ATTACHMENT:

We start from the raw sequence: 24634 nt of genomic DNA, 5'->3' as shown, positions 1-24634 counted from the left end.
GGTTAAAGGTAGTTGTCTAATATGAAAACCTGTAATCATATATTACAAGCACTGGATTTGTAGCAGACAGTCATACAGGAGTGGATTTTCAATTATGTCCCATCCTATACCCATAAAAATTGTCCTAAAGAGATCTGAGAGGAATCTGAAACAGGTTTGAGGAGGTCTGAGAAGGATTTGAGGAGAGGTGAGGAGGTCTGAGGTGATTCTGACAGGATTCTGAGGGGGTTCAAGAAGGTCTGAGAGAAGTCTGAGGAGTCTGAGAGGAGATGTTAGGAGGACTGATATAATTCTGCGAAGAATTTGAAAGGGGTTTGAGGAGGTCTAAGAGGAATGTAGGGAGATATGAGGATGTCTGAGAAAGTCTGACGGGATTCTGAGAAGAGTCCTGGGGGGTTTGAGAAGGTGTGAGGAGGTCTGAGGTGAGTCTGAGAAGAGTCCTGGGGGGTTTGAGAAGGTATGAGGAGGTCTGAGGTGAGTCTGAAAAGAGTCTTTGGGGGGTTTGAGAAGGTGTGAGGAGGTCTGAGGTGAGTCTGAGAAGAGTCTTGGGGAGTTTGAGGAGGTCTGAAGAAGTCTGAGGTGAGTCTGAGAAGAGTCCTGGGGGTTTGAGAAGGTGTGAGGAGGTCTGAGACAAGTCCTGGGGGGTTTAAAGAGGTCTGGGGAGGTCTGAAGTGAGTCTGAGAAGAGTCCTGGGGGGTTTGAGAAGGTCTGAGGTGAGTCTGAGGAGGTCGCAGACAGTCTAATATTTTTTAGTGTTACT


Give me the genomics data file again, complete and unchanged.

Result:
We start from the raw sequence: 24634 nt of genomic DNA, 5'->3' as shown, positions 1-24634 counted from the left end.
GGTTAAAGGTAGTTGTCTAATATGAAAACCTGTAATCATATATTACAAGCACTGGATTTGTAGCAGACAGTCATACAGGAGTGGATTTTCAATTATGTCCCATCCTATACCCATAAAAATTGTCCTAAAGAGATCTGAGAGGAATCTGAAACAGGTTTGAGGAGGTCTGAGAAGGATTTGAGGAGAGGTGAGGAGGTCTGAGGTGATTCTGACAGGATTCTGAGGGGGTTCAAGAAGGTCTGAGAGAAGTCTGAGGAGTCTGAGAGGAGATGTTAGGAGGACTGATATAATTCTGCGAAGAATTTGAAAGGGGTTTGAGGAGGTCTAAGAGGAATGTAGGGAGATATGAGGATGTCTGAGAAAGTCTGACGGGATTCTGAGAAGAGTCCTGGGGGGTTTGAGAAGGTGTGAGGAGGTCTGAGGTGAGTCTGAGAAGAGTCCTGGGGGGTTTGAGAAGGTATGAGGAGGTCTGAGGTGAGTCTGAAAAGAGTCTTTGGGGGGTTTGAGAAGGTGTGAGGAGGTCTGAGGTGAGTCTGAGAAGAGTCTTGGGGAGTTTGAGGAGGTCTGAAGAAGTCTGAGGTGAGTCTGAGAAGAGTCCTGGGGGTTTGAGAAGGTGTGAGGAGGTCTGAGACAAGTCCTGGGGGGTTTAAAGAGGTCTGGGGAGGTCTGAAGTGAGTCTGAGAAGAGTCCTGGGGGGTTTGAGAAGGTCTGAGGTGAGTCTGAGGAGGTCGCAGACAGTCTAATATTTTTTAGTGTTACT